Can anybody tell me when this bridge was torn down? Thanks!
"Posted March 19, 2008, by David B. Haun (dbhaun [at] gmail [dot] com)
Open to Pedestrians and bicycles maintained by Trailnet information from Wikipedia."
Not the same Chain Of Rocks bridge. The one you the wiki entry is talking about went over the Mississippi River on the nother edge of St. Louis. This bridge crossed the Cuivre River in Lincoln County.
I grew up in Chain of Rocks in the 1970s, and I remember you could hear cars crossing that old bridge from a mile away. My friends and I would fish off the rocks below, and we would jump off the bridge to swim in the river. We also used to climb through the framework to the top of the bridge and just sit there and watch the cars go by. What great memories!
Back in the 1960s my parents had good friends who farmed on the Lincoln County side of the Cuivre River. This was the quickest route between their farm and O'Fallon, where we lived. We always took this route on our way to the farm in the daylight, but my brothers and sisters would cry if my dad turned right to go across the "rickety-rackety" bridge (the loose deck boards made a big racket!) instead of left to reach Hwy C to go through Old Monroe.
I grew up on a farm along hwy Y to the south of the bridge. I do not have many memories that do not include setting traps, setting trot lines or hunting arrowheads along the cuivre in this area. These excursions normaly ended with a chain burger at the chain of rocks tavern. then later in life, when dating my wife, I found out the she was scared to death to cross the old bridge. so I made it a point to take her across every time I had a chance. I always told her, that old bridge will be here longer than we will.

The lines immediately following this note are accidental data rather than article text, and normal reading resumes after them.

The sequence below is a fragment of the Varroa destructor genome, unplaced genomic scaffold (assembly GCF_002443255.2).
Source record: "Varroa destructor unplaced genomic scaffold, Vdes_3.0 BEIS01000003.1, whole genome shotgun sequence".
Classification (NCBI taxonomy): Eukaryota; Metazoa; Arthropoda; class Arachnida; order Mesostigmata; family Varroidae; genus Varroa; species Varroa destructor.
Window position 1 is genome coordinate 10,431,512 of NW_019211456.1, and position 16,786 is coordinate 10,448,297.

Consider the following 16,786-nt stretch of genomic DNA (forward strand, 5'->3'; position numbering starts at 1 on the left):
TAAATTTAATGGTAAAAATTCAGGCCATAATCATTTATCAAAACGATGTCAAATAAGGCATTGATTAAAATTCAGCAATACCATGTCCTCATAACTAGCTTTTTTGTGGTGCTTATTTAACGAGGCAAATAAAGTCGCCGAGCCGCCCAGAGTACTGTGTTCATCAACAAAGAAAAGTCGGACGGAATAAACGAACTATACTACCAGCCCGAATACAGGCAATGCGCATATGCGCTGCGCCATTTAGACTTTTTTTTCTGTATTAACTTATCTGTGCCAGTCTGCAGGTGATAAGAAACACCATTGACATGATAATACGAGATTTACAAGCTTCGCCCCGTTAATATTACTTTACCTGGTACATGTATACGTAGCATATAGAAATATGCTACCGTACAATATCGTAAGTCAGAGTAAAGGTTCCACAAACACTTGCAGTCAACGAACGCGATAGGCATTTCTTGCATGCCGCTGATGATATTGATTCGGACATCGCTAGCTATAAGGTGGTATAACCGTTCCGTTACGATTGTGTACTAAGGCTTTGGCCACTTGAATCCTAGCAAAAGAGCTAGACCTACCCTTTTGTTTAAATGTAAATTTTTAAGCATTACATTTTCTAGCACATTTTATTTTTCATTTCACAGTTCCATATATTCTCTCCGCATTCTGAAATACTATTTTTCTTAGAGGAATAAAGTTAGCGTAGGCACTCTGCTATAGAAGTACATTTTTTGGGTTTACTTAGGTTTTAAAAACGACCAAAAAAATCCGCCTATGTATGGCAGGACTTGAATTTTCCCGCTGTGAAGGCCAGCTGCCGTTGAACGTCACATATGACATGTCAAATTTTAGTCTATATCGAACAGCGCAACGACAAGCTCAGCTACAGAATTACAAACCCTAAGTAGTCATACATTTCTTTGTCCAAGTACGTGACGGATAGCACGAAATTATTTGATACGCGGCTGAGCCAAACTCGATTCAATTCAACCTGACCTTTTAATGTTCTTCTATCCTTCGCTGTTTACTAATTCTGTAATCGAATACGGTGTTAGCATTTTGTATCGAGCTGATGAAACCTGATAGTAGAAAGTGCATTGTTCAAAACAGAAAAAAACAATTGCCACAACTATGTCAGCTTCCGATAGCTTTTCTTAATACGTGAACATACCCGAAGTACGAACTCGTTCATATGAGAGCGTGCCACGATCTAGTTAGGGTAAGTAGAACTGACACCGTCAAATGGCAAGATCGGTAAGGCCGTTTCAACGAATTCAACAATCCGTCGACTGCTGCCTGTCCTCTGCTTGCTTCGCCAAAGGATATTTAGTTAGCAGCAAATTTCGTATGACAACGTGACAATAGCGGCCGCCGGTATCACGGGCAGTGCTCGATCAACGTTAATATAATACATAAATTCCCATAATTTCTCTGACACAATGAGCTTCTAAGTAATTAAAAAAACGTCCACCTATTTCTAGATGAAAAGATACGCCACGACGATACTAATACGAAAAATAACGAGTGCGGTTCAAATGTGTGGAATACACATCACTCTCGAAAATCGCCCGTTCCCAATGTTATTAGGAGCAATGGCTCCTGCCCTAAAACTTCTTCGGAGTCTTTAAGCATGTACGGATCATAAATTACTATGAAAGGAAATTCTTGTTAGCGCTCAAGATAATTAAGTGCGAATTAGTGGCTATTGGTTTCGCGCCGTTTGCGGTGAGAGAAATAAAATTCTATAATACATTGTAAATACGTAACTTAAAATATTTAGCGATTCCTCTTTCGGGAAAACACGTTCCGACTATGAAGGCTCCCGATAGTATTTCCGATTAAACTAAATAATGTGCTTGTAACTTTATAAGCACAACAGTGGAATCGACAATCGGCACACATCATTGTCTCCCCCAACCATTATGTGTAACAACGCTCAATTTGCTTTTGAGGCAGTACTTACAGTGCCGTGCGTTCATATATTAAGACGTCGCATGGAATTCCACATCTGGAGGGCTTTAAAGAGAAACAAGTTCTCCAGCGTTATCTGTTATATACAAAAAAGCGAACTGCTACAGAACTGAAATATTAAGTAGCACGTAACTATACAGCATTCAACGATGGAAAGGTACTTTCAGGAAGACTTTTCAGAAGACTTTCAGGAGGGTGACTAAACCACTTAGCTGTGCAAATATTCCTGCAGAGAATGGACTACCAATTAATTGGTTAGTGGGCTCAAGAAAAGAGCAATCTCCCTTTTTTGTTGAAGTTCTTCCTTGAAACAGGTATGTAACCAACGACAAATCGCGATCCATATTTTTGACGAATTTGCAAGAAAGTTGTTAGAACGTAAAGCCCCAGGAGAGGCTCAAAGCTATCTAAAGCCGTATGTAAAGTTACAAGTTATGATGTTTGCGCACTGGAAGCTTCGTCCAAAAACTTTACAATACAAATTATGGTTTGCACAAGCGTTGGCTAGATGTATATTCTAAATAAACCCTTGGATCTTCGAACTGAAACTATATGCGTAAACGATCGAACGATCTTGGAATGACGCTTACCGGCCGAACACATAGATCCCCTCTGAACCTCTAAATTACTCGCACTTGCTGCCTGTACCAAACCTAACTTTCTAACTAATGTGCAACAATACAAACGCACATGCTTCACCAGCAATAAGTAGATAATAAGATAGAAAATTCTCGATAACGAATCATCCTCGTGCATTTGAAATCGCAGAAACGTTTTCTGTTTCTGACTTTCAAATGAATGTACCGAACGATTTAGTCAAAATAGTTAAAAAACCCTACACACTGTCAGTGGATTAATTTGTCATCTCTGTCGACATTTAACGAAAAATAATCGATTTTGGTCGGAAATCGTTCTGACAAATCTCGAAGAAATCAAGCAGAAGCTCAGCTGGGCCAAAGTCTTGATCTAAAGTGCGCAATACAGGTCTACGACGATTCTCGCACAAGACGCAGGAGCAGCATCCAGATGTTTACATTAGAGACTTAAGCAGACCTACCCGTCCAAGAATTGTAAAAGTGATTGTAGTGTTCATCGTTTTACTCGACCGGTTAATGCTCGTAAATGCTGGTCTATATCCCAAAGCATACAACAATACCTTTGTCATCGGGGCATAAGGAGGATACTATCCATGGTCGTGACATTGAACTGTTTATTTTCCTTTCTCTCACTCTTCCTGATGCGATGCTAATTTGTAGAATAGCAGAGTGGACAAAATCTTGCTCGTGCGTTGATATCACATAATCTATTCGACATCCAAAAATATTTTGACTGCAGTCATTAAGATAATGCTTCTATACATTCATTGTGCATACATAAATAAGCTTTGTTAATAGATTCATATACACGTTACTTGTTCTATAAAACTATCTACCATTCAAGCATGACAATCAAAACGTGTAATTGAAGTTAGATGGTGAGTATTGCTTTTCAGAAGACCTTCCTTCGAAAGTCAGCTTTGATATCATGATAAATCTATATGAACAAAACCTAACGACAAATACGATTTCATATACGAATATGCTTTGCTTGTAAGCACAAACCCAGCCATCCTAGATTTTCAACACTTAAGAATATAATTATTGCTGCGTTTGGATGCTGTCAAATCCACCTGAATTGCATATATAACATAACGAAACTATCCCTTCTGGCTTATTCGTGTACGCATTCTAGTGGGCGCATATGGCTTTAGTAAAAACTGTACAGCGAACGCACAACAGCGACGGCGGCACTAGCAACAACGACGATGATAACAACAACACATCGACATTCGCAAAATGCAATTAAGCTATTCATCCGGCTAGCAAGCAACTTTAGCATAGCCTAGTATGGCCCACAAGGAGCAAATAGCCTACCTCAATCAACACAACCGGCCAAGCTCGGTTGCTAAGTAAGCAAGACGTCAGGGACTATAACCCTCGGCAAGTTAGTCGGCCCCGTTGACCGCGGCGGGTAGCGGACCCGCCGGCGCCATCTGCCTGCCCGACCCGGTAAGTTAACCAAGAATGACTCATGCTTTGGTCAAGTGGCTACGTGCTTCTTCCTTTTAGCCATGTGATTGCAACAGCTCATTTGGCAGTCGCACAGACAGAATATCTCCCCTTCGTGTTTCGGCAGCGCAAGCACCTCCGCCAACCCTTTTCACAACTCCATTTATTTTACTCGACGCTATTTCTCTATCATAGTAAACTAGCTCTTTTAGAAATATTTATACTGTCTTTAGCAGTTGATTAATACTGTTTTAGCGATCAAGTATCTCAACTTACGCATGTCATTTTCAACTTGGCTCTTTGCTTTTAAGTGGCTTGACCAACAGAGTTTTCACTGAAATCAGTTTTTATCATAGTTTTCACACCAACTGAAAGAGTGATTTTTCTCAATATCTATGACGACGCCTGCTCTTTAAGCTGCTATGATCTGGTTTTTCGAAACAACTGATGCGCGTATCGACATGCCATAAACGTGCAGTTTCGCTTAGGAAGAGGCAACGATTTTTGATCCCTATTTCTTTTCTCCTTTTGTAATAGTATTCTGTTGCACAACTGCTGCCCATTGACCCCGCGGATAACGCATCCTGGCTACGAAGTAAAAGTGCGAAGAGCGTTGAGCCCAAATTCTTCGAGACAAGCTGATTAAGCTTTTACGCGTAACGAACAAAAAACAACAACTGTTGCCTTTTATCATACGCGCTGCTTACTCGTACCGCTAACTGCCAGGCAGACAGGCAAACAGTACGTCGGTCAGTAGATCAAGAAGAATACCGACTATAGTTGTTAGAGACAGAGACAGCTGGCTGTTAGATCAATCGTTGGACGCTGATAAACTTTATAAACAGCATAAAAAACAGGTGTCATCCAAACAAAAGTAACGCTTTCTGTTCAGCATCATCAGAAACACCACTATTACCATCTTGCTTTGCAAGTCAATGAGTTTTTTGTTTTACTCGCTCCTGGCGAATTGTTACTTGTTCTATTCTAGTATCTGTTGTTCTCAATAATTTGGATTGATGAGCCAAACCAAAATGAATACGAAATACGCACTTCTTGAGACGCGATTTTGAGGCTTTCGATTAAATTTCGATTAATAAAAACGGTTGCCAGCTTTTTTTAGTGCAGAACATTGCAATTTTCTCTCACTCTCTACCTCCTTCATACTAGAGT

I used to fish under this bridge almost everyday during the summer in the late 70's and 80's. I have seen equipment and trucks go across this bridge that were 2 to 3 times the posted load was and that old bridge would just keep taking it.
Open to Pedestrians and bicycles maintained by Trailnet information from Wikipedia.
Used to cross this bridge on my bicycle in the 70s to get to the Chain of Rocks tavern, where a 13 year old could get a cold Bud.
The oak deck was replaced in the mid-late 70s. My friend's dad, who lived in the St. Charles County side and farmed on the Lincoln County side, would park his truck on the south end, then cross the bridge on foot using the iron girders as his path, then climb into his other truck on the north side. Being a farmer, he'd do this before sunrise.